While part-time arrangements provide a way to mitigate the hidden cost of a casual workforce, it helps to know which employees are in danger of working regular hours. One useful tool is a casual hours dashboard designed to 1) categorise the risk of employees based on their pattern of work, 2) allow you to drill down to the day to day details of their work and 3) then respond by changing their work shifts or employment arrangements accordingly.
The image below shows the landing page for a casual hours dashboard. Across the top are the count of casual employees that fall into the three risk categories for ‘regular’ employment. The meaing of ‘regular employment’ can change from organisation to organisation so the definition is included below each category. Below the definitions are the filters so that leaders from different areas of the business can confine the report to their relevant casual employees. Along the lower right is a spark line for each employee showing, at a high level, the pattern of their hours for each fortnight. This provides a way to assess how regular they are working and for how long.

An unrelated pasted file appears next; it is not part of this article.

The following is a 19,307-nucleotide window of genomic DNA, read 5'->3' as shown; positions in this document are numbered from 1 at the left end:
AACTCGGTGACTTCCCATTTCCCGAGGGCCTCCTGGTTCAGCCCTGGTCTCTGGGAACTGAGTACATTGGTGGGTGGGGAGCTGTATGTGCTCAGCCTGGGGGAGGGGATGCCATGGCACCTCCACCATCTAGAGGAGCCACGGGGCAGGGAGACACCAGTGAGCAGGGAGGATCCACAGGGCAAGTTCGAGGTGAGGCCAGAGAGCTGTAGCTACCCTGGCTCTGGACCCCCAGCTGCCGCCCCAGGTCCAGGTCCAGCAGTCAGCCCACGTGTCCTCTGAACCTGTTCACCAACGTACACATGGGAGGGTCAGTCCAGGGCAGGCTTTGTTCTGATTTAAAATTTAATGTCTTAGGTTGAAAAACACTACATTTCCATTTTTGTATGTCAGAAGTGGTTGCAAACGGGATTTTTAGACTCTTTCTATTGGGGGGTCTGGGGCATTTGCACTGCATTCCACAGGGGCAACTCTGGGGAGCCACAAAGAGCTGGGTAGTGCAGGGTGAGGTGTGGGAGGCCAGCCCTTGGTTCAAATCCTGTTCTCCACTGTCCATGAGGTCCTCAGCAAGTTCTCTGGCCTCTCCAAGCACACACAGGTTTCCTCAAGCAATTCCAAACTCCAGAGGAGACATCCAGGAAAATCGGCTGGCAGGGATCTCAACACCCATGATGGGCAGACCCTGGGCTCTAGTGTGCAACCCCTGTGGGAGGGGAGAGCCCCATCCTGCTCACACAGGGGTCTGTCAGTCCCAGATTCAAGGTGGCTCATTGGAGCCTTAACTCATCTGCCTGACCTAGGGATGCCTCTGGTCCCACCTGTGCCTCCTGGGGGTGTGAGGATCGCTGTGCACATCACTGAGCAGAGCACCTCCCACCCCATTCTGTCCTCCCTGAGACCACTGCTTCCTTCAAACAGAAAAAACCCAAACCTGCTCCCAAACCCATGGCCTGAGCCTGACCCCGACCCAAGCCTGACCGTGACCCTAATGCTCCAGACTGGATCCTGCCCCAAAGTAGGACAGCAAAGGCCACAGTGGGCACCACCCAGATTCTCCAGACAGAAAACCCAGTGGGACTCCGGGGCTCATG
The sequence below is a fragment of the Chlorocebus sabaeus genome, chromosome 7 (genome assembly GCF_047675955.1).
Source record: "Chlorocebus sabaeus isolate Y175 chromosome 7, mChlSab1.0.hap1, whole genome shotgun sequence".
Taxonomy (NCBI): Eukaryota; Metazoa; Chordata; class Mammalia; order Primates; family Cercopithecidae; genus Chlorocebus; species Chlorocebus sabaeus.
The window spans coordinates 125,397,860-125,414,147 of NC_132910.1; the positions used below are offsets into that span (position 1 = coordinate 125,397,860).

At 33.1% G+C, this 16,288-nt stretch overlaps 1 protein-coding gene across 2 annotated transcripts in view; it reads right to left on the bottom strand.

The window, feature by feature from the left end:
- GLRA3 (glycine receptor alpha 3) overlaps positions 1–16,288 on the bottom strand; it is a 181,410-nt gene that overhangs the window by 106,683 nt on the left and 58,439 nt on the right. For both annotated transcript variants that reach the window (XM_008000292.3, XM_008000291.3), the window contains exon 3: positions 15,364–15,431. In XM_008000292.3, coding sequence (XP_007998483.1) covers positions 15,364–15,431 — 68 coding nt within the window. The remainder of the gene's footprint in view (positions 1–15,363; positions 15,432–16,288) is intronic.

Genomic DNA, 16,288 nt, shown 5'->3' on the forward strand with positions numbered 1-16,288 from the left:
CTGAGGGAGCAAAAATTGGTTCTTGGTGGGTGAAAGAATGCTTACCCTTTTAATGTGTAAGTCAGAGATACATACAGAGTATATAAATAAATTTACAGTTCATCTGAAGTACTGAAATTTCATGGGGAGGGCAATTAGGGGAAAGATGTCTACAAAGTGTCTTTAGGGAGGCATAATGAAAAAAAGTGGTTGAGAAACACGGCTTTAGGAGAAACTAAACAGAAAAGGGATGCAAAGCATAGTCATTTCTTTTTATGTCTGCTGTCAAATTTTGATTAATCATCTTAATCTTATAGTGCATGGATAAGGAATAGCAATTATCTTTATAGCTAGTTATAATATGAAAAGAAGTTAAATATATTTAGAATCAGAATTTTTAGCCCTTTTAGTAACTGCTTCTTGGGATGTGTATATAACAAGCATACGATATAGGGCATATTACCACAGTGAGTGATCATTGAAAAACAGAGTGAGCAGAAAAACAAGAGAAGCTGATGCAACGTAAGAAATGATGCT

From this landing page it’s possible to ‘zoom’ into the daily work hours for each employee. By clicking on an employee’s name you can move to the drill down page pictured below. This page provides a lot more detail as to how many hours an employee works, across which days and over what duration. It’s possible to load this drill down for all the employees that work for a certain manager or belong to a certain risk category.
The final page in this dashboard is a fortnightly summary of hours for all casual employees belonging to a certain teams. While dashboards are built to be interactive, it’s not always possible to work with your clients in front of a screen. This final page allows your to print out results from a page optimised for A3 printing.